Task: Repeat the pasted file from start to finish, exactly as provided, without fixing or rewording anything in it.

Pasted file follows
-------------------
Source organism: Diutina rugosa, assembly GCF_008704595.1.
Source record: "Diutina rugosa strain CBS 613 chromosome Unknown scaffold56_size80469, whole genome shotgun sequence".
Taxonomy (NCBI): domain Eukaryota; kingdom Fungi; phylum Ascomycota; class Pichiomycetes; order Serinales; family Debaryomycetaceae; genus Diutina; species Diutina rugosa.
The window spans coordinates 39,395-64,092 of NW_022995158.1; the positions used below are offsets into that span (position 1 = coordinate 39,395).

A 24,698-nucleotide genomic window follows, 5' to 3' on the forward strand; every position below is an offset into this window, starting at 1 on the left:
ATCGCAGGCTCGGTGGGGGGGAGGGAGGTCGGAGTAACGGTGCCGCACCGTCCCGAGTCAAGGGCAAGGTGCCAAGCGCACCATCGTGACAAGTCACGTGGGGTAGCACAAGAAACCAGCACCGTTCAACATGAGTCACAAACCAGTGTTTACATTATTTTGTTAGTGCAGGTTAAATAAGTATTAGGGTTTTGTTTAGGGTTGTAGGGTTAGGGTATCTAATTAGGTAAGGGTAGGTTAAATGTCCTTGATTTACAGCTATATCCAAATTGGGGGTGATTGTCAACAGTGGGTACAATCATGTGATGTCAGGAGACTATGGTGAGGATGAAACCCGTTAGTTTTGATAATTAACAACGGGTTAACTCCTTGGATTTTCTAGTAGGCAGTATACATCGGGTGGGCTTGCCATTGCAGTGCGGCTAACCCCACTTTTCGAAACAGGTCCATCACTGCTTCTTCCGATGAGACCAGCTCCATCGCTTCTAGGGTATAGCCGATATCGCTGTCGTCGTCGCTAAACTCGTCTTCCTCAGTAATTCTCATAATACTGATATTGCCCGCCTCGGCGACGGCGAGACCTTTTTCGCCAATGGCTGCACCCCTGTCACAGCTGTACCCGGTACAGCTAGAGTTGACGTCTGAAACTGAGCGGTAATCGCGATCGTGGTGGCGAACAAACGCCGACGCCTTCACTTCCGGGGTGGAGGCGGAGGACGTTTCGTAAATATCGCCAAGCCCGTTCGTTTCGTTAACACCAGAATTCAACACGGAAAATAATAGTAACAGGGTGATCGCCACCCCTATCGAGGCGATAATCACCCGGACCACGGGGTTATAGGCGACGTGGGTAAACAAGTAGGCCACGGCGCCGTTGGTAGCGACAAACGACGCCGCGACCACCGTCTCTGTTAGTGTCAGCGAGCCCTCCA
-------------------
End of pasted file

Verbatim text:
Source organism: Diutina rugosa, assembly GCF_008704595.1.
Source record: "Diutina rugosa strain CBS 613 chromosome Unknown scaffold56_size80469, whole genome shotgun sequence".
Taxonomy (NCBI): domain Eukaryota; kingdom Fungi; phylum Ascomycota; class Pichiomycetes; order Serinales; family Debaryomycetaceae; genus Diutina; species Diutina rugosa.
The window spans coordinates 39,395-64,092 of NW_022995158.1; the positions used below are offsets into that span (position 1 = coordinate 39,395).

A 24,698-nucleotide genomic window follows, 5' to 3' on the forward strand; every position below is an offset into this window, starting at 1 on the left:
ATCGCAGGCTCGGTGGGGGGGAGGGAGGTCGGAGTAACGGTGCCGCACCGTCCCGAGTCAAGGGCAAGGTGCCAAGCGCACCATCGTGACAAGTCACGTGGGGTAGCACAAGAAACCAGCACCGTTCAACATGAGTCACAAACCAGTGTTTACATTATTTTGTTAGTGCAGGTTAAATAAGTATTAGGGTTTTGTTTAGGGTTGTAGGGTTAGGGTATCTAATTAGGTAAGGGTAGGTTAAATGTCCTTGATTTACAGCTATATCCAAATTGGGGGTGATTGTCAACAGTGGGTACAATCATGTGATGTCAGGAGACTATGGTGAGGATGAAACCCGTTAGTTTTGATAATTAACAACGGGTTAACTCCTTGGATTTTCTAGTAGGCAGTATACATCGGGTGGGCTTGCCATTGCAGTGCGGCTAACCCCACTTTTCGAAACAGGTCCATCACTGCTTCTTCCGATGAGACCAGCTCCATCGCTTCTAGGGTATAGCCGATATCGCTGTCGTCGTCGCTAAACTCGTCTTCCTCAGTAATTCTCATAATACTGATATTGCCCGCCTCGGCGACGGCGAGACCTTTTTCGCCAATGGCTGCACCCCTGTCACAGCTGTACCCGGTACAGCTAGAGTTGACGTCTGAAACTGAGCGGTAATCGCGATCGTGGTGGCGAACAAACGCCGACGCCTTCACTTCCGGGGTGGAGGCGGAGGACGTTTCGTAAATATCGCCAAGCCCGTTCGTTTCGTTAACACCAGAATTCAACACGGAAAATAATAGTAACAGGGTGATCGCCACCCCTATCGAGGCGATAATCACCCGGACCACGGGGTTATAGGCGACGTGGGTAAACAAGTAGGCCACGGCGCCGTTGGTAGCGACAAACGACGCCGCGACCACCGTCTCTGTTAGTGTCAGCGAGCCCTCCA